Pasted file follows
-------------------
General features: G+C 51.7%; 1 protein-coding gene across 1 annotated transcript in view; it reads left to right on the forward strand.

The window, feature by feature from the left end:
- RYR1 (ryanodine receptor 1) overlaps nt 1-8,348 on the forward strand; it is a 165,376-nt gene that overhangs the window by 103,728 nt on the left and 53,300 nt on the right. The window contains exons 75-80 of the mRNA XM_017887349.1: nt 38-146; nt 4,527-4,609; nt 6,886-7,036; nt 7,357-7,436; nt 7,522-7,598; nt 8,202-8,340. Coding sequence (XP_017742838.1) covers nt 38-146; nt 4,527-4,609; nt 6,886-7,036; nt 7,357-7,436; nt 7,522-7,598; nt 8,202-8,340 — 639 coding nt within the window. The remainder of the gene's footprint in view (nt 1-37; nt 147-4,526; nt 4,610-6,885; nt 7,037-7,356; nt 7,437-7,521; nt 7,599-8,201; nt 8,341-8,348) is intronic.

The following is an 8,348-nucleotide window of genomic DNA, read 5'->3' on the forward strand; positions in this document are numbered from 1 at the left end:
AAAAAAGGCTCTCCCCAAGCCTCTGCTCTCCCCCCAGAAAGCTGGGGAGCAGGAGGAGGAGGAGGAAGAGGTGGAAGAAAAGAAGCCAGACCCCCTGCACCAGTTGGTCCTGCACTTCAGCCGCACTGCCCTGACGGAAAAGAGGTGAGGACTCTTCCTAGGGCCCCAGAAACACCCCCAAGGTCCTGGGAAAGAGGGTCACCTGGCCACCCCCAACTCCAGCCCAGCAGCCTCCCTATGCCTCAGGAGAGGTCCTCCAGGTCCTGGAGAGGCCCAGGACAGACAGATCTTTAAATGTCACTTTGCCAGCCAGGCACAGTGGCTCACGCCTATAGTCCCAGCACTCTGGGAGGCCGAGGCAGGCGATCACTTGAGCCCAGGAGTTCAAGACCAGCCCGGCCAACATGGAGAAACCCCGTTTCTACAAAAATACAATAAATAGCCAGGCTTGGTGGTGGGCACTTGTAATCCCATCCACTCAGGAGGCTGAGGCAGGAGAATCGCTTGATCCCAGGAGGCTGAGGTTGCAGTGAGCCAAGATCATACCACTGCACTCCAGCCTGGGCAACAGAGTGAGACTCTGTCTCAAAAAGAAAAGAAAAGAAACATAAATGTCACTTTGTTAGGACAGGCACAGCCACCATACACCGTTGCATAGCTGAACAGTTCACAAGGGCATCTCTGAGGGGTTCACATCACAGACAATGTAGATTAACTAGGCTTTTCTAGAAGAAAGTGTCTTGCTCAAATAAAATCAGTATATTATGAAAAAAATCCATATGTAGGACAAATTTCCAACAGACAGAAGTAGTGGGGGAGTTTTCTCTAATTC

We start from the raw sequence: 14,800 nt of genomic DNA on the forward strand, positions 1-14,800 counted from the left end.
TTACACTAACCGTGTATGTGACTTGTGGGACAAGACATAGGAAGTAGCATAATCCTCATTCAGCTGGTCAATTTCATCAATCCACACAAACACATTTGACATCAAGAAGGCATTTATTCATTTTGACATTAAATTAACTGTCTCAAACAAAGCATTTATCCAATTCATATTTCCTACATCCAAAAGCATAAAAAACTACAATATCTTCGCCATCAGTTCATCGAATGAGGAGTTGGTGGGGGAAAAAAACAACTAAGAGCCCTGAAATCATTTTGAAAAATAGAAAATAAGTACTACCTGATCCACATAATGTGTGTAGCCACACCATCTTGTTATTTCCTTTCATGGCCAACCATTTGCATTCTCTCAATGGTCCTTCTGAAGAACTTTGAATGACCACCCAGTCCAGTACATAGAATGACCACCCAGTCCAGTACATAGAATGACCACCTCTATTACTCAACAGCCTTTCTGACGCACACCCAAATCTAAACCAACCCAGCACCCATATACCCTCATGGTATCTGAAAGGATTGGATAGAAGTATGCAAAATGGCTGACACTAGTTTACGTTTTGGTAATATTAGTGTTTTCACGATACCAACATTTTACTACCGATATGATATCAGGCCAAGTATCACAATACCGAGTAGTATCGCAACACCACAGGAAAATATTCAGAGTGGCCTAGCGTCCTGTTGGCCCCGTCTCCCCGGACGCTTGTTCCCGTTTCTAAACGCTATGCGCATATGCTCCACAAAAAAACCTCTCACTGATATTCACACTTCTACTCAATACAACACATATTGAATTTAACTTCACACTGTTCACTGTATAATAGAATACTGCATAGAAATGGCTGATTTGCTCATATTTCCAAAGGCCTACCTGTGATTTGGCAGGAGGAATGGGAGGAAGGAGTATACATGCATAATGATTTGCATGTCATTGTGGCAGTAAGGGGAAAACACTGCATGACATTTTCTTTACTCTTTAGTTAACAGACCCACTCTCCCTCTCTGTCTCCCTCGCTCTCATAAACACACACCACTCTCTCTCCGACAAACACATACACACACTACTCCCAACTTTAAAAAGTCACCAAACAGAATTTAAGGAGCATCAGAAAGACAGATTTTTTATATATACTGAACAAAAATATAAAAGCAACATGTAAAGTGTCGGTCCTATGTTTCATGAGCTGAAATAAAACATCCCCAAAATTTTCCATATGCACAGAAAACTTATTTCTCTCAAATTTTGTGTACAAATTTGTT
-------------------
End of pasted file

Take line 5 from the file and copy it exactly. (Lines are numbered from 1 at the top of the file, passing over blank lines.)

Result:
AAAAAAGGCTCTCCCCAAGCCTCTGCTCTCCCCCCAGAAAGCTGGGGAGCAGGAGGAGGAGGAGGAAGAGGTGGAAGAAAAGAAGCCAGACCCCCTGCACCAGTTGGTCCTGCACTTCAGCCGCACTGCCCTGACGGAAAAGAGGTGAGGACTCTTCCTAGGGCCCCAGAAACACCCCCAAGGTCCTGGGAAAGAGGGTCACCTGGCCACCCCCAACTCCAGCCCAGCAGCCTCCCTATGCCTCAGGAGAGGTCCTCCAGGTCCTGGAGAGGCCCAGGACAGACAGATCTTTAAATGTCACTTTGCCAGCCAGGCACAGTGGCTCACGCCTATAGTCCCAGCACTCTGGGAGGCCGAGGCAGGCGATCACTTGAGCCCAGGAGTTCAAGACCAGCCCGGCCAACATGGAGAAACCCCGTTTCTACAAAAATACAATAAATAGCCAGGCTTGGTGGTGGGCACTTGTAATCCCATCCACTCAGGAGGCTGAGGCAGGAGAATCGCTTGATCCCAGGAGGCTGAGGTTGCAGTGAGCCAAGATCATACCACTGCACTCCAGCCTGGGCAACAGAGTGAGACTCTGTCTCAAAAAGAAAAGAAAAGAAACATAAATGTCACTTTGTTAGGACAGGCACAGCCACCATACACCGTTGCATAGCTGAACAGTTCACAAGGGCATCTCTGAGGGGTTCACATCACAGACAATGTAGATTAACTAGGCTTTTCTAGAAGAAAGTGTCTTGCTCAAATAAAATCAGTATATTATGAAAAAAATCCATATGTAGGACAAATTTCCAACAGACAGAAGTAGTGGGGGAGTTTTCTCTAATTC